Professional Development

In addition to NTI, ongoing professional learning further strengthens the role of relationships in our model. At DS, we often say that our work is, “with teachers, by teachers, and for teachers.” We provide a variety of platforms for teachers to share their unique perspective to align our priorities to the Distinctive Schools vision and to help us make mid-course corrections when it does not. Whether a brief one-time survey, a teacher-driven roundtable, or a year-long design team to launch a new initiative, the driving force behind each is the voice of our innovators and trail-blazers: teachers.

As an example, we are in the second year of our diversity, equity, and inclusion (DEI) work. While Year 1 focused on leader learning, teachers are now beginning the DEI journey with a specific focus on identify-affirmed practices. As with almost everything we do, the conversations begin with our new teachers during NTI, and continues throughout the year. Network leaders are analyzing our curriculum choices through the lens of the students before us; campus leaders are engaging staff in a year of deep learning, self-reflection, and systems-building; and teachers will be collaborating over the course of the year to create, implement, and refine lessons to ensure they reflect the diverse students they serve.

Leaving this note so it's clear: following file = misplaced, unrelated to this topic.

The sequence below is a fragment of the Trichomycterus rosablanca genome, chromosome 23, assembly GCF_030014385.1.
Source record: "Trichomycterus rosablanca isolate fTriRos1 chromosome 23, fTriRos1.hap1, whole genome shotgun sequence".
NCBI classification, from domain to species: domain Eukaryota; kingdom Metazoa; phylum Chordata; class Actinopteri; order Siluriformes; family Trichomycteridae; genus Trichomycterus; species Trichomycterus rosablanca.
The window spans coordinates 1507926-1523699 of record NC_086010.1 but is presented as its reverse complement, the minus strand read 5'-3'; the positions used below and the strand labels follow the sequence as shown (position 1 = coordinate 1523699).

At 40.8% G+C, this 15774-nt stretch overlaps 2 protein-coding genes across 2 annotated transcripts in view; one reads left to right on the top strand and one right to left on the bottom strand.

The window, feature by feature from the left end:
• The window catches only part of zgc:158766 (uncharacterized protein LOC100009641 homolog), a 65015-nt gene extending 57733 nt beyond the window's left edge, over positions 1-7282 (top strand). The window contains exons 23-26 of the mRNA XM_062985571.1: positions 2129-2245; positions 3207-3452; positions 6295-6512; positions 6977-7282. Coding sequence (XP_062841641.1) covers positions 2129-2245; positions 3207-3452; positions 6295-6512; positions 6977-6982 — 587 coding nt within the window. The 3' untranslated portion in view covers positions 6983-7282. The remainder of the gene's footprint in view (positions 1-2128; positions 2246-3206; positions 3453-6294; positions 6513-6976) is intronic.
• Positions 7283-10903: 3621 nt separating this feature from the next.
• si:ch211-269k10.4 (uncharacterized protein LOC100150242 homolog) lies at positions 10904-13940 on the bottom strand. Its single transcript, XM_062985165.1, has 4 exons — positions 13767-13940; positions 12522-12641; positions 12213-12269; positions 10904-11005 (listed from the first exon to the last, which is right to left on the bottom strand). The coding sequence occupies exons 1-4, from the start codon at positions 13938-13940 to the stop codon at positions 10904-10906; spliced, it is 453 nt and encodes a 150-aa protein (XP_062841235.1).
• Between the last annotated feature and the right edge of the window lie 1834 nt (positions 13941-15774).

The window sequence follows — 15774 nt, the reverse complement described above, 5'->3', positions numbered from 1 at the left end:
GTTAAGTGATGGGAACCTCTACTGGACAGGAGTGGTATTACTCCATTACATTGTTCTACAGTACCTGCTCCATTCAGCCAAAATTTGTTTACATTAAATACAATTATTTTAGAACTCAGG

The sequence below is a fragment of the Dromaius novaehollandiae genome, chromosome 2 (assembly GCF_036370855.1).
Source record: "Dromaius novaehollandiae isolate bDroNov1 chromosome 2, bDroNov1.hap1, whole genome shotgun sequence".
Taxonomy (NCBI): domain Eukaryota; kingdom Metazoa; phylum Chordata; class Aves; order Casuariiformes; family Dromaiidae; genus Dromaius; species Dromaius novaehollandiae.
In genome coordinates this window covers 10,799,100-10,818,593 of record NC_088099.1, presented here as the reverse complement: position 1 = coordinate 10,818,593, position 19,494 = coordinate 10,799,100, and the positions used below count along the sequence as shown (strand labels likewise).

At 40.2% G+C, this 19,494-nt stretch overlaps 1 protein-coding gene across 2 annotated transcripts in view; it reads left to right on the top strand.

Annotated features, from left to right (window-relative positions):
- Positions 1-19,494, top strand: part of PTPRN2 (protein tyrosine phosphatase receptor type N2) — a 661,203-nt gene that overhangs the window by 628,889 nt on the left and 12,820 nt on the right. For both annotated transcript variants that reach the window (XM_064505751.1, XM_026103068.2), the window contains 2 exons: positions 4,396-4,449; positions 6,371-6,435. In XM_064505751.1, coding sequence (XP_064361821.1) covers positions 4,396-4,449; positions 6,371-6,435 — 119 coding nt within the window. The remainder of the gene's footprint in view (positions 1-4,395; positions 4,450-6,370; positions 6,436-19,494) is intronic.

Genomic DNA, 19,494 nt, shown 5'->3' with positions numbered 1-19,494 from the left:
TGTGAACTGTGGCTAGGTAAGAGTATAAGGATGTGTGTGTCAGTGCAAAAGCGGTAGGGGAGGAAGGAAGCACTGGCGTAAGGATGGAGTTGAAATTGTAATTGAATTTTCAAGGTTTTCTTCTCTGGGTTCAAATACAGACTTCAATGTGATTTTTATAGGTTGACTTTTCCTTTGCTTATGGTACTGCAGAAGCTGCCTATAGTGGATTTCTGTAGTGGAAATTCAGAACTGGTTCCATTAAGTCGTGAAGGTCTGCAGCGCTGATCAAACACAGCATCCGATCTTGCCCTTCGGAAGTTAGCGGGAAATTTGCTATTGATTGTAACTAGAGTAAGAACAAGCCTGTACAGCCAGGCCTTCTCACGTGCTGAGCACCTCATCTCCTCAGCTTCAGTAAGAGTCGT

Just as Distinctive Schools believes in the power of teacher voice, our teachers believe in creating a brave space for student sharing. Alexa Czyzynski, resident teacher at CICS Bucktown, left NTI with a personal commitment to “making sure my students have a platform and opportunity to share about themselves and get to know one another and myself.” Because Alexa has been given this same platform as a teacher, she feels its importance and realizes the impact it will have on her students’ self-worth and identity.

Student Services Team